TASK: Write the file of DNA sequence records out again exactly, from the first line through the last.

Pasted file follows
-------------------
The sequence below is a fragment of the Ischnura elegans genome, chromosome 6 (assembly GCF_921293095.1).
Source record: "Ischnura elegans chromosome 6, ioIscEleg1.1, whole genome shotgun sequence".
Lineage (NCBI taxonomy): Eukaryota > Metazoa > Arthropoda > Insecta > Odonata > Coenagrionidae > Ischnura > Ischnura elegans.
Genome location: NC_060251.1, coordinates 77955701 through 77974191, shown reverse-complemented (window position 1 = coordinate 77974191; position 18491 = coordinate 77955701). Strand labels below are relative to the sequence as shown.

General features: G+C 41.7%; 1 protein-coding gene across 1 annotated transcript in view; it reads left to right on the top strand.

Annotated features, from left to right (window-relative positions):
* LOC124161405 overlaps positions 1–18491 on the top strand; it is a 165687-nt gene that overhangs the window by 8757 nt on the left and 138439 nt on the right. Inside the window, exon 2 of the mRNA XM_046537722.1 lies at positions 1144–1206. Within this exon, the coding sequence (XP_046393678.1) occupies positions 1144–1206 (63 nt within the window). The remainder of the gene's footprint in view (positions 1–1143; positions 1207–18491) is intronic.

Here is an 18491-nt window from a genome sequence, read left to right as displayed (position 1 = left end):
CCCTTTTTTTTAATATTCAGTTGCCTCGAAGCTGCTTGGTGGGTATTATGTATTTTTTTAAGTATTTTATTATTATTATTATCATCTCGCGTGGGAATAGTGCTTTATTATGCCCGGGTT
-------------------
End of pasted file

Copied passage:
The sequence below is a fragment of the Ischnura elegans genome, chromosome 6 (assembly GCF_921293095.1).
Source record: "Ischnura elegans chromosome 6, ioIscEleg1.1, whole genome shotgun sequence".
Lineage (NCBI taxonomy): Eukaryota > Metazoa > Arthropoda > Insecta > Odonata > Coenagrionidae > Ischnura > Ischnura elegans.
Genome location: NC_060251.1, coordinates 77955701 through 77974191, shown reverse-complemented (window position 1 = coordinate 77974191; position 18491 = coordinate 77955701). Strand labels below are relative to the sequence as shown.

General features: G+C 41.7%; 1 protein-coding gene across 1 annotated transcript in view; it reads left to right on the top strand.

Annotated features, from left to right (window-relative positions):
* LOC124161405 overlaps positions 1–18491 on the top strand; it is a 165687-nt gene that overhangs the window by 8757 nt on the left and 138439 nt on the right. Inside the window, exon 2 of the mRNA XM_046537722.1 lies at positions 1144–1206. Within this exon, the coding sequence (XP_046393678.1) occupies positions 1144–1206 (63 nt within the window). The remainder of the gene's footprint in view (positions 1–1143; positions 1207–18491) is intronic.

Here is an 18491-nt window from a genome sequence, read left to right as displayed (position 1 = left end):
CCCTTTTTTTTAATATTCAGTTGCCTCGAAGCTGCTTGGTGGGTATTATGTATTTTTTTAAGTATTTTATTATTATTATTATCATCTCGCGTGGGAATAGTGCTTTATTATGCCCGGGTT